States push schools to fight eating disorders
Legislators and schools hope to help students secretly struggling with their relationship to food
Six weeks after Ella Brinkerhoff entered an Arizona residential treatment center for anorexia, the 15-year-old’s parents got a middle-of-the-night phone call from staff asking them to meet at the hospital. “We’re bringing your daughter so she doesn’t die on our campus,” Ella’s mom, Merissa, remembers the staff telling them on a summer night in 2021.
Ella’s eating disorder started with a desire to be healthy. But while her public school was teaching virtually during the pandemic, she began exercising compulsively and eating less. Soon after her school resumed in-person learning in March 2021, Ella’s parents asked her to eat under the nurse’s supervision. The arrangement did little good: Ella threw away some of her food before she went to the nurse’s office. Within two months, Ella found herself at the residential treatment center with a feeding tube, yet was still skipping her feeds. “I was so far gone that I didn’t want help,” she said.
Earlier this month, the West Virginia Legislature sent a bill to Gov. Jim Justice’s desk that would require schools to educate teachers and students about self-harm and eating disorders like Ella’s. A handful of states are considering legislative efforts to address eating disorders in schools, and President Joe Biden announced Feb. 21-27 to be National Eating Disorders Awareness Week. Those actions could bring needed attention to eating disorders—a problem children often hide from their parents. But some experts note that schools can play only a limited role in helping youth who struggle with their relationship to food.
In 2010, an eight-year study found that as many as 13.2 percent of adolescent girls had struggled with eating disorders such as anorexia, typically manifested as over-exercising or limiting food, or bulimia, in which sufferers often self-induce vomiting to reduce calorie intake. While females are two to five times more likely than males to have an eating disorder, according to the National Institute of Mental Health, a 2014 study found males are almost as likely to struggle with less severe symptoms of disordered eating. Research has suggested eating disorders may have a genetic component and affect multiple people in one family.
Pandemic lockdowns may have exacerbated the problem: The Eating Disorders Coalition for Research, Policy and Action said that medical admissions due to eating disorders more than doubled among adolescents in 2020. Christie Dondero Bettwy, who runs a Christian nonprofit in Arlington, Va., to support people with eating disorders, said interest in Rock Recovery jumped 420 percent “almost overnight” in March 2020. She cited anxiety and loss of routine during virtual school as potential culprits.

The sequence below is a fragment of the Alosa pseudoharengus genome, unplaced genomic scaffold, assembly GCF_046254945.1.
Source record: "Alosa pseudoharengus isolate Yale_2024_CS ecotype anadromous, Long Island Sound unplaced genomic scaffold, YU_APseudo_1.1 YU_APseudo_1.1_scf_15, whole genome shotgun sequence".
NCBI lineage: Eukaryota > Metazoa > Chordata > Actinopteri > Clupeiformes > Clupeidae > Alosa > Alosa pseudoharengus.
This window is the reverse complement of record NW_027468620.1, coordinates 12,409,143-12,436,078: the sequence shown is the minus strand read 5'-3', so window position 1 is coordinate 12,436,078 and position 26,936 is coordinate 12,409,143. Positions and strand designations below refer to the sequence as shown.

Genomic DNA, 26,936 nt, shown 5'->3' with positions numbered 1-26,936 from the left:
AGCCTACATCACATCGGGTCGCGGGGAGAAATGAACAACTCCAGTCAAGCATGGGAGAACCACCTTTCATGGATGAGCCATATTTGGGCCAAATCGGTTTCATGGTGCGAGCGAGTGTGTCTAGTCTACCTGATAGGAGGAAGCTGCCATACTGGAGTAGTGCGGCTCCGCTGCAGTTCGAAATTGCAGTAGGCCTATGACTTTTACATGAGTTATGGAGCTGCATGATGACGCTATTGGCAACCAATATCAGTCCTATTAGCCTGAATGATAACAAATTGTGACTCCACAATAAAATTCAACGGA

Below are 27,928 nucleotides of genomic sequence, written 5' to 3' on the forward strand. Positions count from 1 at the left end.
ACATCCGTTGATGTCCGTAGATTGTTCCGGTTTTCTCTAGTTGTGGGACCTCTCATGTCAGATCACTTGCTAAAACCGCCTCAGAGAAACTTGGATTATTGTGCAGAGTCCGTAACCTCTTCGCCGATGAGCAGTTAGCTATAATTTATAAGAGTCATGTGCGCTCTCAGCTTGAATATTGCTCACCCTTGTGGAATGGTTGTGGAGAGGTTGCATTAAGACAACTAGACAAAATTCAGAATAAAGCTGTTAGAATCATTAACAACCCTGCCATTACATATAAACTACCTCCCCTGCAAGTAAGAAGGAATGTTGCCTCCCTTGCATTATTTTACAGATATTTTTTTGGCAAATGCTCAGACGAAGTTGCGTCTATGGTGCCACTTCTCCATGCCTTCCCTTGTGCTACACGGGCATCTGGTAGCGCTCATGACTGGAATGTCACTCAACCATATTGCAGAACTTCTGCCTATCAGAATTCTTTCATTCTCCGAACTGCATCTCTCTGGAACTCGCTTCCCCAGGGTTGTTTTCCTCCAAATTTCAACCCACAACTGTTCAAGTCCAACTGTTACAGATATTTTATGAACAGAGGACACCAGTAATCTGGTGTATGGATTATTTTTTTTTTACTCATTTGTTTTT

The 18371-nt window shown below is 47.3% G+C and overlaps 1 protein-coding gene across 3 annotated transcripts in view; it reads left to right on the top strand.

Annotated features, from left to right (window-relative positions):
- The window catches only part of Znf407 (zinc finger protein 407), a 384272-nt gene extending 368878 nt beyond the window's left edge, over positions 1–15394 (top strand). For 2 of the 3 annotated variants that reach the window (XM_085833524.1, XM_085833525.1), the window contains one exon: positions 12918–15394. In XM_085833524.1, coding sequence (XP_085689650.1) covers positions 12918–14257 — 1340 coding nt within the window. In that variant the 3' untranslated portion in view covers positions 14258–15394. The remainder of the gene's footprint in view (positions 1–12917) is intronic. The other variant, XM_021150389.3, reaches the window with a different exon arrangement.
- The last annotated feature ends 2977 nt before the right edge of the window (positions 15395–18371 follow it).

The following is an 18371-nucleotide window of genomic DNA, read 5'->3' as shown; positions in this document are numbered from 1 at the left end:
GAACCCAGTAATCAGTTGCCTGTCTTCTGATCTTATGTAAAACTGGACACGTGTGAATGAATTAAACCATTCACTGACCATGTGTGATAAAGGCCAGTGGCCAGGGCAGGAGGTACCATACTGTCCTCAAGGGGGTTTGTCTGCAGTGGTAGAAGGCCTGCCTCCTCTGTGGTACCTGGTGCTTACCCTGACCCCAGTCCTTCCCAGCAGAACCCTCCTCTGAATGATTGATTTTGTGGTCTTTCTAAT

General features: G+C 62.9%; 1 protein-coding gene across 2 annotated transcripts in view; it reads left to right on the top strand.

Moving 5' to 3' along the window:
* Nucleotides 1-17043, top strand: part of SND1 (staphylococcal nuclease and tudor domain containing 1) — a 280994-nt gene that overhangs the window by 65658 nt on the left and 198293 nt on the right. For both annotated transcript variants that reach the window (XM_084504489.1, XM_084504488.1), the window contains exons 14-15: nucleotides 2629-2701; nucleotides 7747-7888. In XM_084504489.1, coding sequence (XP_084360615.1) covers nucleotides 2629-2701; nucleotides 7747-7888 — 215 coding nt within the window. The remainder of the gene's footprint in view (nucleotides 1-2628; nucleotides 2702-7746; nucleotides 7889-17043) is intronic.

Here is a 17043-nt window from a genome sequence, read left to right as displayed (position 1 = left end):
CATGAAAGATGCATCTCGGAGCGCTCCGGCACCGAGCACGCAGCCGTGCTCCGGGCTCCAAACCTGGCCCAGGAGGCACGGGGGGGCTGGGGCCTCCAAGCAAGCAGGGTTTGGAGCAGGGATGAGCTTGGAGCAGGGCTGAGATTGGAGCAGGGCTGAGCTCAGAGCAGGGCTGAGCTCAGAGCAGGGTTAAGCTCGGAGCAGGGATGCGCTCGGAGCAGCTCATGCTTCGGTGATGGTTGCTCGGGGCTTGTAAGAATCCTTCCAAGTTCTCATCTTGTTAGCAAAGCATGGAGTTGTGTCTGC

Del. Wayne Clark dubbed the West Virginia bill “Meghan’s Law” in honor of one of his twin daughters, a teenager who experienced a severe eating disorder. Last October, California Gov. Gavin Newsom signed a law requiring schools to add mental health topics, including eating disorders, to the high school health curriculum by January 2023. Pennsylvania lawmakers have introduced bills in the House and Senate that would require schools to provide information about eating disorders to parents. A similar law passed in Virginia in 2013. At the national level, Congress considered the Eating Disorder Prevention in Schools Act in 2020. It has since been expanded and introduced in both chambers in October as the Improving Mental Health and Wellness in Schools Act.
But methods schools have used to address health, such as BMI report cards or the “war on obesity,” haven’t always been helpful to students with eating disorders, said Bettwy, the Rock Recovery executive director. She agreed schools can play a front-line role in spotting eating disorders early, but said school-based efforts will always be limited: “You don’t know what’s helpful for one student versus another.”
The problem isn’t confined to public schools. Emily Wierenga grew up homeschooled, the daughter of a pastor and a nutritionist. Despite her mother’s efforts to shield her from body image concerns, Wierenga began restricting her food when she was 8 years old. Now a wife and mother of three, Wierenga has written about her experience and said her story shows that a “perfect environment” is not possible.
In July 2021, Ella’s parents moved her to a different residential treatment center in Texas. She had FaceTime calls with her family and eventually began reading her Bible and memorizing verses—even asking to watch church services on weekend evenings while other teen patients watched a movie. She went home two days before Christmas.
The teen has returned to school for half days for now, and she loves offering peer tutoring and working with students with special needs. She hopes others facing eating disorders don’t wait until their symptoms are severe to address it. “No matter what degree it’s at, it is awful and you are sick,” Ella said. “This thing is going to take everything away until you have absolutely nothing left, and I almost experienced that.”
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